This is pretty faulty logic, because it draws a false parallel and skips a bunch of steps. Like the step where the requirements of Title IX are what begat the increased number of women participating in swimming and running in the first place. It’s not like thousands of 10-year-old girls suddenly created their own swim programs out of nothing. Those programs were created because there was an increased demand at the college level, which then meant an increased demand at the high school level, etc. It also skips the step where USA Triathlon was able to tap into the excess of collegiate female runners and swimmers and bring them over to draft-legal triathlon, because the opportunities in ITU draft-legal triathlon existed for them to be brought into.
It seems pretty strange to argue that the success of women in ITU draft-legal racing proves that we don’t need equality in non-drafting Ironman racing. Because I feel like it might actually be an argument for the opposite.
That isn’t actually my main problem with the debate over 50 Women to Kona. My problem is that then Slowtwitch argues that the real issue is that people in this debate just aren’t being nice enough. This is something I keep hearing. If we could just have a civil discussion, then I’m sure everything would be fine.
Let’s concede for a second that there are problems that exist in the world about which civility is not required. There are injustices so terrible that the only appropriate reaction is anger. That is simply a fact. The disagreement, then, is over whether or not you think this is one of those things.
Clearly some people think it is.
Do I think calling someone names is a good PR move? Or that yelling at them is going to convince them of your rightness? No, not particularly. But, do I understand why someone might be upset enough to do so? Yeah, sure. And I don’t have a right to tell them not to be upset.
When you say that what we just need is more civility, what you’re saying is that others don’t have a right to be angry with you, that what you’re saying and doing is not in it’s own way more uncivil. When you say that reasonable people can disagree, what you’re really assuming is that everyone agrees you’re one of those reasonable people.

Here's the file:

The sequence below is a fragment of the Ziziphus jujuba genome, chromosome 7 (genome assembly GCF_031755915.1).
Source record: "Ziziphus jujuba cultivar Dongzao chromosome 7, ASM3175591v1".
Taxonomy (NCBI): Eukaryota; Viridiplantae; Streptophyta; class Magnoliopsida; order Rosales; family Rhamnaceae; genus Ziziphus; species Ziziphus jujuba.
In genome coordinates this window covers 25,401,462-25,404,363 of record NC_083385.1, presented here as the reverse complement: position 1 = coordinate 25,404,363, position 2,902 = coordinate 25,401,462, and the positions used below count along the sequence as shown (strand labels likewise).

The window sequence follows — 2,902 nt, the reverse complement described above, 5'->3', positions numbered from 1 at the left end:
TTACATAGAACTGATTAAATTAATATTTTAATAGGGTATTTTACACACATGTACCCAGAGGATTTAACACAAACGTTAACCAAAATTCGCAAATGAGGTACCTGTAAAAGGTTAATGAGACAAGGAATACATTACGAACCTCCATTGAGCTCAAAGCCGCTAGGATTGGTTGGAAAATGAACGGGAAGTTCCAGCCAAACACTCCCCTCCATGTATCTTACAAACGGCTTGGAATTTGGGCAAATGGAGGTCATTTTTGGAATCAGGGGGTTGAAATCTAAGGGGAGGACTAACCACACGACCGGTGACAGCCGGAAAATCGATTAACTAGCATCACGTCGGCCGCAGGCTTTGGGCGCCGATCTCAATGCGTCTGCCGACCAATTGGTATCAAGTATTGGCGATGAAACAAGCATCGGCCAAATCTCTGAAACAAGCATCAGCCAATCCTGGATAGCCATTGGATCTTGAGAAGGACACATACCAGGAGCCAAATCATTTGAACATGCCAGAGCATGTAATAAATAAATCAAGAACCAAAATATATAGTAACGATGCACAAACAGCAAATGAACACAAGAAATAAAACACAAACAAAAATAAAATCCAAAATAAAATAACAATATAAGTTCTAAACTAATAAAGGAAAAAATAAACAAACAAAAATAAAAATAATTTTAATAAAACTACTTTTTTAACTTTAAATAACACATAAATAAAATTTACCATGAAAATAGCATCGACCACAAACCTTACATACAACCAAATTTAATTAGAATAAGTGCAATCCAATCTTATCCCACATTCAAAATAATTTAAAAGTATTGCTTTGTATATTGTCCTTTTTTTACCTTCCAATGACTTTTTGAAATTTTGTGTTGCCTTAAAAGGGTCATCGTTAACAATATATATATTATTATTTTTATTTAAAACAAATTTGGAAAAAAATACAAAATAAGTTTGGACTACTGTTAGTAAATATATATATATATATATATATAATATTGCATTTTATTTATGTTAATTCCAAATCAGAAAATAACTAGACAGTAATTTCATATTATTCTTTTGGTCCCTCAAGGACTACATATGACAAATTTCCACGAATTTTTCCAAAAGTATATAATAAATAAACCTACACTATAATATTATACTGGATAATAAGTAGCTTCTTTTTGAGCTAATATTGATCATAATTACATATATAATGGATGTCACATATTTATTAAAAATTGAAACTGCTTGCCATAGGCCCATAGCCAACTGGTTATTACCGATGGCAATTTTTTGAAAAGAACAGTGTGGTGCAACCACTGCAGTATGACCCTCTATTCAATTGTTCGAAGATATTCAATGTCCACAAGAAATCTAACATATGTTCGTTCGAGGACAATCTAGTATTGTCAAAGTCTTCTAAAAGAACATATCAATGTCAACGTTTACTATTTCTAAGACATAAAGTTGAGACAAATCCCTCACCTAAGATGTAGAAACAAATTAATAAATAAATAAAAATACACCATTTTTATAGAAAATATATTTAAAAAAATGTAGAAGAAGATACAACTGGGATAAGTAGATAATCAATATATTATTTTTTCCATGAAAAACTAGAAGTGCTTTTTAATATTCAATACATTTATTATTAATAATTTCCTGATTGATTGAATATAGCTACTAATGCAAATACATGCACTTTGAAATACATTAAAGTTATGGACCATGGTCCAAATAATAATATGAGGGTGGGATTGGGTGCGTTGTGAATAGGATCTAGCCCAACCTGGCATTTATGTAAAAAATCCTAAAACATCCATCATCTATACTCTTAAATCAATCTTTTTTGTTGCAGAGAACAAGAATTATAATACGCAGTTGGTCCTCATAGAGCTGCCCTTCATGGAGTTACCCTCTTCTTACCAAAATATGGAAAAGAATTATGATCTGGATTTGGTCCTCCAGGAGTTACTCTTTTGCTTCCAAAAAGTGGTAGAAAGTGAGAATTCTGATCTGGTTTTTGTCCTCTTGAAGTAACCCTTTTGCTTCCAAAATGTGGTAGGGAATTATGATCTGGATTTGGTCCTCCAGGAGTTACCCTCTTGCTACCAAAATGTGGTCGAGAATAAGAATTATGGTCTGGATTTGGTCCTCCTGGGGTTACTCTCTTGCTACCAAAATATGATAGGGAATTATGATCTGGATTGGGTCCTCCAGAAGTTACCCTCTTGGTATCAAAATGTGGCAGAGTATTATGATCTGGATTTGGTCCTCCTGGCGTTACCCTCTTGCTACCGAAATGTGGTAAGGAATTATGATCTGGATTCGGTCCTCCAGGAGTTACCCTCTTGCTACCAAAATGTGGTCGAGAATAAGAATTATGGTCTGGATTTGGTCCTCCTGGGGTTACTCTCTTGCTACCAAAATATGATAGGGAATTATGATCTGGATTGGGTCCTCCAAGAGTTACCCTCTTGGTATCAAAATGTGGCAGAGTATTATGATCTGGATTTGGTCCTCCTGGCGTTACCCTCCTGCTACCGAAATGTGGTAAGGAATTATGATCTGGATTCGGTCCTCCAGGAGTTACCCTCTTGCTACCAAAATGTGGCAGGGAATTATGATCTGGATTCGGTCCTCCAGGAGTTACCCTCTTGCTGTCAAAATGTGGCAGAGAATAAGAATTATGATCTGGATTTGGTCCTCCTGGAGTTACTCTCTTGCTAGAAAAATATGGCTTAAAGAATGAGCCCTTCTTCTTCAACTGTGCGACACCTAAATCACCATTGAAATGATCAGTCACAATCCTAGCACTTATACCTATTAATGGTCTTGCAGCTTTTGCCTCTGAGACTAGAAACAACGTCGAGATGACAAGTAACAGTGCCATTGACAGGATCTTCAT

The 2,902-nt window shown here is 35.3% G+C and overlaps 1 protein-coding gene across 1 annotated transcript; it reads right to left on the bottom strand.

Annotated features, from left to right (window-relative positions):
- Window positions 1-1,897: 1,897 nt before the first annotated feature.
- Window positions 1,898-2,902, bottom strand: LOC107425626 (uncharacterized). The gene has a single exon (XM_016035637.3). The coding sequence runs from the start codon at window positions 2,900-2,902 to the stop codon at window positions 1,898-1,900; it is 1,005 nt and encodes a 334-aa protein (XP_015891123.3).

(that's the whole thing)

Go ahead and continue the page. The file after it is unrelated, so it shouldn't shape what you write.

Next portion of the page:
(Arguing about the size of the pier is not a reasonable argument. Can everyone please stop talking about how there just isn’t enough room on the damn pier? There used to be, when more than 100 pros did the race. If there’s not now, it’s because those spots have been reallocated to people who would pay for them. That’s fine. Ironman is a business and it has every right to make that business decision. But own that decision then. Stop acting like this is all just in the hands of Hawaiian pier builders.)
I don’t think it’s a coincidence that the call for civility tends to come from those defending the status quo, or that it tends to be directed at women and minorities. “Why can’t you just be more polite about us discriminating against you?!”
Part of the reason people seem so frustrated and so unable to articulate why precisely there should be an equal number of women as men is because this fight has already been fought so many times. Literally. This exact same argument. In so many sports. So it’s hard to figure out why we’re having it again, or why we’re supposed to be nice about it.
I do think there are reasonable ways to address the pro qualification question that aren’t 50-50. I’d be fine with 30-30, though I don’t think it’s really necessary and would cause a lot of over-racing. I think a 5% rule built in, with a whole lot of other questions about the details, could work. I think going back to a system similar to the age-group qualification system would be fine. (I think the only reason Ironman even moved to the KPR system in the first place is because they want to eventually move the age-groupers to a ranking qualification system as well, which nobody wants because we might as well just start having our paychecks sent directly to WTC if that happens.)
But I think if you’re going to set an arbitrary number, as dictated by a quasi-governing body, then it needs to be an equal number. If Ironman was a nonprofit governing body and not a private for-profit company, it would have to be. I simply can not think of another sport where the governing body would allow such a discrepancy at the highest level. Even on the other side of the same sport (draft-legal triathlon) it does not happen.
Everyone keeps nodding wisely and saying it’s all so complicated. If we allow the same number of women as men, then what’s next?! But it’s not really that complicated. It might be inconvenient. It might raise some questions you’d rather ignore. It might mean, somewhere down the road, that more women do Ironmans and fewer men get spots at Kona. God forbid. It might mean that someone is going to disagree with you. But that’s life. There’s nothing that says I have to think you’re smart or that you have to like me. We just have to get an equal shot. Anything else just wouldn’t be civil.